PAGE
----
"How can money be the root of all evil, when shopping is the cure for all sadness..." Elizabeth Taylor
Retailing is about selling. Everything we do is about having customers purchase merchandise from us.
We make our shops look nice so that customers will buy more merchandise.
We advertise so that more customers will buy.
We promote so that more customers will buy.
But if we do everything right - we have the best displays, the best location, the best advertising, the best promotions, the best merchandise, at the lowest possible price - and a staff member ignores or insults a customer - it's all for nothing.
Successful retailing depends on positive contact between the customer and staff. Think of selling as providing a service. After all, that's what your customers want.
Too many small business people spend inordinate amounts of time and money trying to increase their profitability by attracting new customers, when all along they’re allowing a goldmine of profits to slip by right under their nose.
What is a Bump?
On each and every transaction you have the opportunity to increase your margins dramatically with a simple “bump” or “up-sell”. Bumps are offers made at the point of sale by giving a simple suggestion.
For instance, when I’m on the road, one of the easiest places for breakfast is McDonalds. I always order a Sausage Muffin and a flat white and each time I go to order, the counter person asks me if I’d like to have the large coffee. Errr, yeeesssss. This is a good example of a bump.
“What’s the point of training my staff? I no sooner train them and they leave.”
So many times, this is the lament I hear from retailers. My answer is always the same:
“Your choice is to train them and run the risk of them leaving, or NOT training them and run the risk of them staying…..”
As a store, you’re either getting better or getting worse and in order to succeed, you need a store that is clean, well organised, properly merchandised and with salespeople who are trained well and WANT to sell.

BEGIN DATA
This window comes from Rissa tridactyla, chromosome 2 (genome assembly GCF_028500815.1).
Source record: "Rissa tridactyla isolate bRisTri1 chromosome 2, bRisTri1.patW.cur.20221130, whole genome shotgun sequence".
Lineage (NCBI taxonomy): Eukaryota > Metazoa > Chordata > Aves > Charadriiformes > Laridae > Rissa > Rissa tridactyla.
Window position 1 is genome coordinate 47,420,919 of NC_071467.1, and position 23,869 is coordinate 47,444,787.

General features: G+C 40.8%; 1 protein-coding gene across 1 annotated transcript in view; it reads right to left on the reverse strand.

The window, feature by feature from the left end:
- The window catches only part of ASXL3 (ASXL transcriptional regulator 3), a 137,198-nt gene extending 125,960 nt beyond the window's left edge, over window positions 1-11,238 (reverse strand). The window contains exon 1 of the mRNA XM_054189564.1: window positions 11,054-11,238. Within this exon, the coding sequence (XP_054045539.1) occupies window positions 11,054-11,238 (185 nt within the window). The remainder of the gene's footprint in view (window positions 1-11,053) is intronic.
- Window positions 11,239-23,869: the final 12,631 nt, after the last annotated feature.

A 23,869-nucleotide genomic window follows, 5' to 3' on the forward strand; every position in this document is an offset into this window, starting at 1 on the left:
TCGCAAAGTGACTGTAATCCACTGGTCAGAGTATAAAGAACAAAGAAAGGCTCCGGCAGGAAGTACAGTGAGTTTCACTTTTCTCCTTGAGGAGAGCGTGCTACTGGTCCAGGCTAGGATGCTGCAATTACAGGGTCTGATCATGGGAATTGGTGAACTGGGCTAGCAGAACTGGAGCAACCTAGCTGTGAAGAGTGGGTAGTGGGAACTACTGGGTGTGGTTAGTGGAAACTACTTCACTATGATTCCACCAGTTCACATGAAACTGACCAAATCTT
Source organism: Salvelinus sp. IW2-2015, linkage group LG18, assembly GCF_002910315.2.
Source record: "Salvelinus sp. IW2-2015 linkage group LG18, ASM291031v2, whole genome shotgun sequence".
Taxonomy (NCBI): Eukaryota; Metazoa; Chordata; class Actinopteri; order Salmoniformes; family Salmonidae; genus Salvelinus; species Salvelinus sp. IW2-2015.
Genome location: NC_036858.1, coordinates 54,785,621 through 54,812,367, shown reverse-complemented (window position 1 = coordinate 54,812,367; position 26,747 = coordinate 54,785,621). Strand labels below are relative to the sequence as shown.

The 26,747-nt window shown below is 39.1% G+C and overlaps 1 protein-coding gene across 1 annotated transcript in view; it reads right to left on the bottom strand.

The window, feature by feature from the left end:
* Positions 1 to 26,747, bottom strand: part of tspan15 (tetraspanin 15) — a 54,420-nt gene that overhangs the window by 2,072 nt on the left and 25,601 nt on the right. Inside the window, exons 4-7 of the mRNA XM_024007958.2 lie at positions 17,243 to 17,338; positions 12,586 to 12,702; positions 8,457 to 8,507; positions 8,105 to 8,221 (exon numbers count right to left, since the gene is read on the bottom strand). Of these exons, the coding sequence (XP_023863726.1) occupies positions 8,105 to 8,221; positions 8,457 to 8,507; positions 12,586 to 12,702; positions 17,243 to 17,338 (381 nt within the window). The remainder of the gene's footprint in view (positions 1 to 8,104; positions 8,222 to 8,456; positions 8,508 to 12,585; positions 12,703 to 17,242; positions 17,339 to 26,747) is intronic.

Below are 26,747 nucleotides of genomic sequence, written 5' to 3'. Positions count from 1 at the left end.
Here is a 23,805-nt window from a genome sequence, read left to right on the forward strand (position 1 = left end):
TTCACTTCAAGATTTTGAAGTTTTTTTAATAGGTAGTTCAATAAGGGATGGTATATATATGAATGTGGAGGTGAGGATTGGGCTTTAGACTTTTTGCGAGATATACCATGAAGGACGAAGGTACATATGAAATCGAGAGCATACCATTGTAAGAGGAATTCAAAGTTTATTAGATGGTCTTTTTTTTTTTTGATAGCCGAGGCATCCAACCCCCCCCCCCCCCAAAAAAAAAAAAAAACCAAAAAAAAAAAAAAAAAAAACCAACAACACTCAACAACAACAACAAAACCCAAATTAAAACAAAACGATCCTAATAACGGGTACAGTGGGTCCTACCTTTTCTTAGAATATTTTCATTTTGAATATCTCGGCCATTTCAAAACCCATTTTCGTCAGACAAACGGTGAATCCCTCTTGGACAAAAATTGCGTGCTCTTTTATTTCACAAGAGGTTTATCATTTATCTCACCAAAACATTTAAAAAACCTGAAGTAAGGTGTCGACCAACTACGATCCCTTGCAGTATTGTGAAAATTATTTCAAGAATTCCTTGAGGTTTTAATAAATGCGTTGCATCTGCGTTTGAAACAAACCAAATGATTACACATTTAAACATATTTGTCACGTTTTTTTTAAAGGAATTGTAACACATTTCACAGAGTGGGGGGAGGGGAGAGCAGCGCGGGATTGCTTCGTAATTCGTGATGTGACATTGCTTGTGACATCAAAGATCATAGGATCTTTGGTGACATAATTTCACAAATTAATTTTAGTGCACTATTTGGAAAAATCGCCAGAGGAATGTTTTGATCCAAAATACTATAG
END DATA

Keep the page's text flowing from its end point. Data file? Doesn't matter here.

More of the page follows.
I hasten to add, though, training for the sake of training – with no means of measurement – is a waste of time and money. What is the point of spending time training people if you don’t measure the improvement in your business?
The only reason to ever do sales training is to improve a sales statistic.
Let’s assume you have a store that is ready to sell. The product is displayed beautifully, the store is organised and as clean as can be. All the elements are in place for you to really sell and expand the business. The key element missing is: SALESPEOPLE.
It’s a funny thing, the decisions you make and where they take you. Never ever in a million years did I think I would “sell” anything.
The thought of selling was anathema to me ... and yet my first job was in a retail business (administration area NOT selling), I worked for a while in a legal firm – billing out hours (but never considering it “selling”), worked on ministerial staff in Federal politics but again never considered anything we did “selling”, and so it went until one day a friend of mine needed my help.
He asked me to help him sell some products he believed in.
I was nearly sick.
Because the “selling” involved standing up in front of people and “selling” his product.